on January 12, 2016
It’s always dangerous to comment (or make judgments) on conflicts internal to a particular community. You don’t have inside information. You have no access to the relational dynamics internal to the matter. So much of what is going on has little or nothing to do with what is actually being said publically. This is why I prefer to not speak as an outsider on who’s wrong or right in the Wheaton College conflict over the suspension and potential firing of Prof. Larycia Hawkins. Instead I’d like to comment on two specific parts of the controversy: the wearing of a hijab by a Christian, and the statement “Christians and Muslims worship the same God” which professor Hawkins declared on FB. And then I’d like to make a general recommendation to Wheaton as an alumnus of that esteemed institution.
On wearing a hijab, I believe this reflects a posture of being “with” those among us who are under duress, even persecution, for their beliefs and identity. And I believe this is a commitment to which all Christians are called. Be with, inhabit the space, of the other. Be present. Connect. Before you say anything, before you assume anything, before you presume anything, go and identify with the other person. It is only from this place of presence that the gospel can be proclaimed.
Call it missiology 101. It runs deep in texts like Luke ch. 10 or Matt 25. It is one of the central meanings of the incarnation itself. And so I think this is so foundational to the Christian life that we should all be able to affirm this, teach this and be this. To my knowledge, I don’t think Wheaton had any problem with prof. Hawkins wearing a hijab and I applaud her for wearing the hijab in solidarity with her Muslim sisters. I think all institutions self-identifying as Christian, including Wheaton College, should affirm this.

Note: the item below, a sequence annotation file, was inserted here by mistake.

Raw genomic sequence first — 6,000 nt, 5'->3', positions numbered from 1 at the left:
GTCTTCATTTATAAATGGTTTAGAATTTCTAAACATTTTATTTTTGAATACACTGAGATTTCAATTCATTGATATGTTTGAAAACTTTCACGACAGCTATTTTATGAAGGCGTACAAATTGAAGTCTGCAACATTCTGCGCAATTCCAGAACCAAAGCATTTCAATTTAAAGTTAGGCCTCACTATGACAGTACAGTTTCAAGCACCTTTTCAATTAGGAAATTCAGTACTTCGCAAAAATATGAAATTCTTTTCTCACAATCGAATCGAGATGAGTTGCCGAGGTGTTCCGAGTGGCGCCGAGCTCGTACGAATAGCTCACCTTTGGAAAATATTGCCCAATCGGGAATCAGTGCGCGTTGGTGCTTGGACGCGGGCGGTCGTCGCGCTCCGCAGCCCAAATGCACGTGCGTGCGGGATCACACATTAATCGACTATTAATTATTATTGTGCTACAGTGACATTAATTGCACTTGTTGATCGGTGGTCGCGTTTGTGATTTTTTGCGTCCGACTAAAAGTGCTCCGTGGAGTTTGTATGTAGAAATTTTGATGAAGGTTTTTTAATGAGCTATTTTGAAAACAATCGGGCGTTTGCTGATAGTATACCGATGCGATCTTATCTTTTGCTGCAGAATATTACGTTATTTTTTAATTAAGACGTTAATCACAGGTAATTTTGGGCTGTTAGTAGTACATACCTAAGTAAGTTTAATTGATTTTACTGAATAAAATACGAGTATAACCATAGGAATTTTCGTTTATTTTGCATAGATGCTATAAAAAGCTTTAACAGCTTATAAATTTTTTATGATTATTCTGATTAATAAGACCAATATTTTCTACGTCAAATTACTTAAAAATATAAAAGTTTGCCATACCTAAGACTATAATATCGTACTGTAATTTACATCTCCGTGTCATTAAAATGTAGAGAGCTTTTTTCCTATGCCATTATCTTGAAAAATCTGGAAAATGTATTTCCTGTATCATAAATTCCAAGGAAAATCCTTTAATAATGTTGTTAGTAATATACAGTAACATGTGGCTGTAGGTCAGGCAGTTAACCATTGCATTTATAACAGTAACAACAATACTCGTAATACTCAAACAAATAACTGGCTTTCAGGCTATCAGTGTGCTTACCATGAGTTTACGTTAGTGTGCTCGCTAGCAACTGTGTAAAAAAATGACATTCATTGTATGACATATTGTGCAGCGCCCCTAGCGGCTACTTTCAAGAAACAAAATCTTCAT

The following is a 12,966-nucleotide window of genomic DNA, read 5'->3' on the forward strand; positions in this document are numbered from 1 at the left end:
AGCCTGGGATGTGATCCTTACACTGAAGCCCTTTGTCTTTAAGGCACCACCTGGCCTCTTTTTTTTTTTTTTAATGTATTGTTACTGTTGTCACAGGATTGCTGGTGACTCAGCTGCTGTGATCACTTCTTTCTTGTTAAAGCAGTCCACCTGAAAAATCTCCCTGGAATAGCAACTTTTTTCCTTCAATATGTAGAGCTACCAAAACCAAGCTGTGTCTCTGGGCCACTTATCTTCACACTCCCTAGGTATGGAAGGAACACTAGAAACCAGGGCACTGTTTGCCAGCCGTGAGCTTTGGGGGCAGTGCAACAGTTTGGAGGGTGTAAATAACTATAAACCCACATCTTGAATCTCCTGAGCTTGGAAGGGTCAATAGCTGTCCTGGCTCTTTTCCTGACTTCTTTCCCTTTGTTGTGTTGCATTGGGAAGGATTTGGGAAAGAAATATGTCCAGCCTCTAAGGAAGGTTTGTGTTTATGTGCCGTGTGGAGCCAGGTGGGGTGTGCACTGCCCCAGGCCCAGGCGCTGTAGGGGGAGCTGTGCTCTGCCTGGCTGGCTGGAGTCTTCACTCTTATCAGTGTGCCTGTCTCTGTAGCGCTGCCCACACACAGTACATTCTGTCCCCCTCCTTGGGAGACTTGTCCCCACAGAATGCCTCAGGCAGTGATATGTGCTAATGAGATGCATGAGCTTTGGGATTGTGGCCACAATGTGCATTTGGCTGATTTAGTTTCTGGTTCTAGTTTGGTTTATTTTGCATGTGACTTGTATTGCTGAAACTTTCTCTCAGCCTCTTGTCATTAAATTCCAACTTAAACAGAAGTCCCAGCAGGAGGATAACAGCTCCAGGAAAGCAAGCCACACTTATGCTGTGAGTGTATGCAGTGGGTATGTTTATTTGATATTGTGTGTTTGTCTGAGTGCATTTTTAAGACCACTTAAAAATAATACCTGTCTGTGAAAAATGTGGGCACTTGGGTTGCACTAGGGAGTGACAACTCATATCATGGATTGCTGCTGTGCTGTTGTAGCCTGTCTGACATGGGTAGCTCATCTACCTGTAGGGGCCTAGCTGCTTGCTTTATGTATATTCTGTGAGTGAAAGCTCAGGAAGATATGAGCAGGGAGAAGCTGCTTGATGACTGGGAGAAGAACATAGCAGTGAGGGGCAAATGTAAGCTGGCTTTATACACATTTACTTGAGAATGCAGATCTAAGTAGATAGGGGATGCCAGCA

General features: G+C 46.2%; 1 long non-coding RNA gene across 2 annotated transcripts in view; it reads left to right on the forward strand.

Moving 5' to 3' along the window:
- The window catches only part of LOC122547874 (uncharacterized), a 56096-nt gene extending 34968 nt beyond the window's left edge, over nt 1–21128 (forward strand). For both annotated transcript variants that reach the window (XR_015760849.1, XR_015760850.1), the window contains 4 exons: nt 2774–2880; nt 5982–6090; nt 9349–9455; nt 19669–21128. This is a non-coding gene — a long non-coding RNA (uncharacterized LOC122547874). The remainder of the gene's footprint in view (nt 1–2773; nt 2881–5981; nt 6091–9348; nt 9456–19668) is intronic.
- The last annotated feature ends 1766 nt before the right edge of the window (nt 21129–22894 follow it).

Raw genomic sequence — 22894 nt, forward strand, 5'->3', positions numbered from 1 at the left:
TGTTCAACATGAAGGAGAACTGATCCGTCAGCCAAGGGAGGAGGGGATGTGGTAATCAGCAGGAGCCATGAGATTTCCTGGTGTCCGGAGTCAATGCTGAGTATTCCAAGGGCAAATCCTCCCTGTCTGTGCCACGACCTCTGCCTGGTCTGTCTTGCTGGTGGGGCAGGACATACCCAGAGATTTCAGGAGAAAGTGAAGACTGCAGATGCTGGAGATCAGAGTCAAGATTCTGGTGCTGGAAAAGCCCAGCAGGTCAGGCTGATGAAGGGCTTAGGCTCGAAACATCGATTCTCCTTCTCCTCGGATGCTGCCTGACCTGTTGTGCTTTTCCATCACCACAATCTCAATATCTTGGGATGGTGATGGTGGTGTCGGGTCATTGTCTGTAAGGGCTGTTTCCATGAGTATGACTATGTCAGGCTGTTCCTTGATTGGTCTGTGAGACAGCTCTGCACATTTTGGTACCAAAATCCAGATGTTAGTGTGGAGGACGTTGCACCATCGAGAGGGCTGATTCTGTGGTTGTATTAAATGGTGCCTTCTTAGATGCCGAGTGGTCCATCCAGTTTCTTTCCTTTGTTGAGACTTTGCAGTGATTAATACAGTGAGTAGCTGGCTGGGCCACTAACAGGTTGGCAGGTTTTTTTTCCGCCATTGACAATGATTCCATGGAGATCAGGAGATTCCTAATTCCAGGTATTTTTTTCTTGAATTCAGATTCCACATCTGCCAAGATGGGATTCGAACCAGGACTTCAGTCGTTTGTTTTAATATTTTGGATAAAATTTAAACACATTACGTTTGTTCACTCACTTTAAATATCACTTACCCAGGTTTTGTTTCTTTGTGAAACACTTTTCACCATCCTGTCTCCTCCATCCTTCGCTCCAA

On saying “Muslims and Christians worship the same God,” I believe there are ways to say Muslims and Christians do refer to the same God. We all know those arguments. But there is also a grammar to the way Christians worship God, that is different than the way Muslims worship God. I understand the missiological posture of looking for places where the two faiths can meet and dialogue. So this statement seems at first glance to be a grace filled attempt to engage. But I contend there are issues with the posture of a Christian, and or Christian institution, that make a public statement like “Christians and Muslims worship the same God” an unhelpful posture for mission. I argue it is bad for three reasons.
1.) It is Presumptive.
Read more at http://www.missioalliance.org/professor-hawkins-controversy-wheaton-college-no-business-telling-muslims-believe/?utm_content=buffer37819&utm_medium=social&utm_source=facebook.com&utm_campaign=buffer